Keynotes Organic Photovoltaics
Kent State University hosted a symposium on advances in organic photovoltaics on April 17, 2012 on the Kent Campus (Kiva).
The symposium served as a platform for OPV research, opportunities and development. OPV are specialized solar energy cells that use carbon-based polymer semiconductors, unlike typical solar cells that are silicon-based. OPV are flexible and have the potential to be produced at lower costs than conventional silicon-based photovoltaics using roll-to-roll manufacturing processes.
The symposium’s keynote speaker is Alan J. Heeger, Ph.D., a professor of physics and professor of materials at the University of California, Santa Barbara. Heeger received a Nobel Prize in 2000 for the discovery and development of conductive polymers and is a true pioneer in the field of semiconducting and metallic polymers.
Heeger’s presentation, “Plastic Solar Cells: Self Assembly of Bulk Heterojunction Nano-Materials by Spontaneous Phase Separation,” described the discovery of ultrafast photo induced electron transfer as the scientific foundation for the creation of a technology for low-cost “plastic” solar cells.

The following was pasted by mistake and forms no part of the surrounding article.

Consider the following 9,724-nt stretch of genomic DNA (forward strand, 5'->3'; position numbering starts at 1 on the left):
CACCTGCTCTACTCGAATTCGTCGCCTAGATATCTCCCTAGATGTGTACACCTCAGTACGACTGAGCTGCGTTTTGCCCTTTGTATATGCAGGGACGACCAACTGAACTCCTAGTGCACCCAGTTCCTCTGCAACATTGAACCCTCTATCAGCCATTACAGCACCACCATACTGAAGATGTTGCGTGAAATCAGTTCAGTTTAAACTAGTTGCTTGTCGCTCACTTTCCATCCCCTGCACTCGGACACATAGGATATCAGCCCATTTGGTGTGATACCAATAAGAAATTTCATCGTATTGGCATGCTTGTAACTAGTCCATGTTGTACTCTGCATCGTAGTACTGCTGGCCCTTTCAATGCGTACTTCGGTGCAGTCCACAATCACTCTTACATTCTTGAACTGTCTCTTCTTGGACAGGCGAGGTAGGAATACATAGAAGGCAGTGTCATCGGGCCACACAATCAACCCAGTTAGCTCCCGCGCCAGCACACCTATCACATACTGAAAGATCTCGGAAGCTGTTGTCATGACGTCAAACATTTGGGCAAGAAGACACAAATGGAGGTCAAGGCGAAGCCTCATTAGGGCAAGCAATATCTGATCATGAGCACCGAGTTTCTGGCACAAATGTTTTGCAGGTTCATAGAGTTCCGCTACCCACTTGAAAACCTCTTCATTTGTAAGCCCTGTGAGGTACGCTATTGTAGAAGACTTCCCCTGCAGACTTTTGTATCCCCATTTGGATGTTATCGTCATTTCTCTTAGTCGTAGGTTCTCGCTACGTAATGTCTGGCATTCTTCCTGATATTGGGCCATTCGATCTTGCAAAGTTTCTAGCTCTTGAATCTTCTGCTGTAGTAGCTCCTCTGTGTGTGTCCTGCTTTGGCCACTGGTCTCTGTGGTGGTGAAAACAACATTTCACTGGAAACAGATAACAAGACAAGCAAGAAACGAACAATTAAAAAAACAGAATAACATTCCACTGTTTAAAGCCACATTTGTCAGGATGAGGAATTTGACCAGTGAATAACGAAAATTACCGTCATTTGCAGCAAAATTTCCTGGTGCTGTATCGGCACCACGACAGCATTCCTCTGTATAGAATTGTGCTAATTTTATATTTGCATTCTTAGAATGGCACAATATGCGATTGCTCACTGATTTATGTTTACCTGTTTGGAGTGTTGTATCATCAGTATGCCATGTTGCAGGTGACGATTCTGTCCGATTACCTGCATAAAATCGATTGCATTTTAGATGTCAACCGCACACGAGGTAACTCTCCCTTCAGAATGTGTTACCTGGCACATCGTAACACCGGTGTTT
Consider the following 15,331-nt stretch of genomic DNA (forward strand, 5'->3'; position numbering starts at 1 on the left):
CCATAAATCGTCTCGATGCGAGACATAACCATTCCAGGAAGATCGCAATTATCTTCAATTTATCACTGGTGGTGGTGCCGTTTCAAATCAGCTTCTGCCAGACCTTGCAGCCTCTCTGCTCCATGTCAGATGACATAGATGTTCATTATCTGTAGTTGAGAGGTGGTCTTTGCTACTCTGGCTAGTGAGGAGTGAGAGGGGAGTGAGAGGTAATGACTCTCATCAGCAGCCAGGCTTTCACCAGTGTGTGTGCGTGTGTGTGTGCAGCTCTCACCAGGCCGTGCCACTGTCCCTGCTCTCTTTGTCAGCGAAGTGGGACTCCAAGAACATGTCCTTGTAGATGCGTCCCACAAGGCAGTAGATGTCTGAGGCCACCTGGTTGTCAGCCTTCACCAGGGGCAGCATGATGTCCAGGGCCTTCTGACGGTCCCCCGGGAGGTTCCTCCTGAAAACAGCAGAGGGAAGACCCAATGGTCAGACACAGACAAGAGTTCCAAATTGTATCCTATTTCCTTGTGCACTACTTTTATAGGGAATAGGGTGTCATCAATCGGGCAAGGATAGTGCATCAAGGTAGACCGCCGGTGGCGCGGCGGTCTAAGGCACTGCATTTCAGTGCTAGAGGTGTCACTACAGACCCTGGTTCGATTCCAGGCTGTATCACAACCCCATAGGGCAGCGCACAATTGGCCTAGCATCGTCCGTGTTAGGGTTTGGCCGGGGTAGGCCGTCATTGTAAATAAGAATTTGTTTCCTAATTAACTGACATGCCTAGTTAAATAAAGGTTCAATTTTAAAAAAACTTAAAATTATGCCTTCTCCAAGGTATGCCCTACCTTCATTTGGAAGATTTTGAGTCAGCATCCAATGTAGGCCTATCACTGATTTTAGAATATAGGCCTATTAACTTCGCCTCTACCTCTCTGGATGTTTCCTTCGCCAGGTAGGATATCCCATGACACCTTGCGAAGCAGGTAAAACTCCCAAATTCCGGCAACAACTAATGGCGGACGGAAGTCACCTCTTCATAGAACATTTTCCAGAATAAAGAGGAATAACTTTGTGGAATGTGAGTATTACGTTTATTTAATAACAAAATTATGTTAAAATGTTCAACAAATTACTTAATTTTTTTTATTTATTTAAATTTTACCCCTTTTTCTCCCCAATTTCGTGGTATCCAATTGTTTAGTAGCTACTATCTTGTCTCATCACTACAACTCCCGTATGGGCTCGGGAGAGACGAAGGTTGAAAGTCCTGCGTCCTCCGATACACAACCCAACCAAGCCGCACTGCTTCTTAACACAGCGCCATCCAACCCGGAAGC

Grant McGimpsey, Ph.D., Kent State’s vice president for research, said Kent State sees a high potential for the research and development of OPV and will hire several faculty and build labs specifically for research opportunities in the field.
“OPV fits well with our focus on sustainability at the university,” McGimpsey says. “We have a long-term commitment to build faculty expertise and capabilities in this area. We are also committed to providing our graduate and undergraduate students with a modern, relevant research experience in many technical areas in energy, and OPV is one such area.”
The symposium featured numerous presentations from professionals around the country. Speakers included C. Daniel Frisbie of the University of Minnesota, L. Jay Guo of the University of Michigan, Paul Berger of The Ohio State University and Yo Shimizu of the National Institute of Advanced Industrial Science and Technology, Kansai Center, Japan. Kent State faculty members Brett Ellman and Robert Twieg also presented at the symposium.
The symposium was the first of many planned to “showcase some of our university’s top research areas,” McGimpsey says. “We want to highlight all our faculty and student research, particularly in those areas that have significant impact on the lives of the public,” he said. “We also see it as our mission to serve as a scientific forum for the public. Energy is a huge challenge that will require contributions from all of us in order to solve. Our symposia provides a venue for the exchange of ideas that must take place.”
For more information, visit www.kent.edu/opv.
To watch a video of McGimpsey discussing the OPV symposium, visit www.youtube.com/watch?v=cANaqgGA8hY.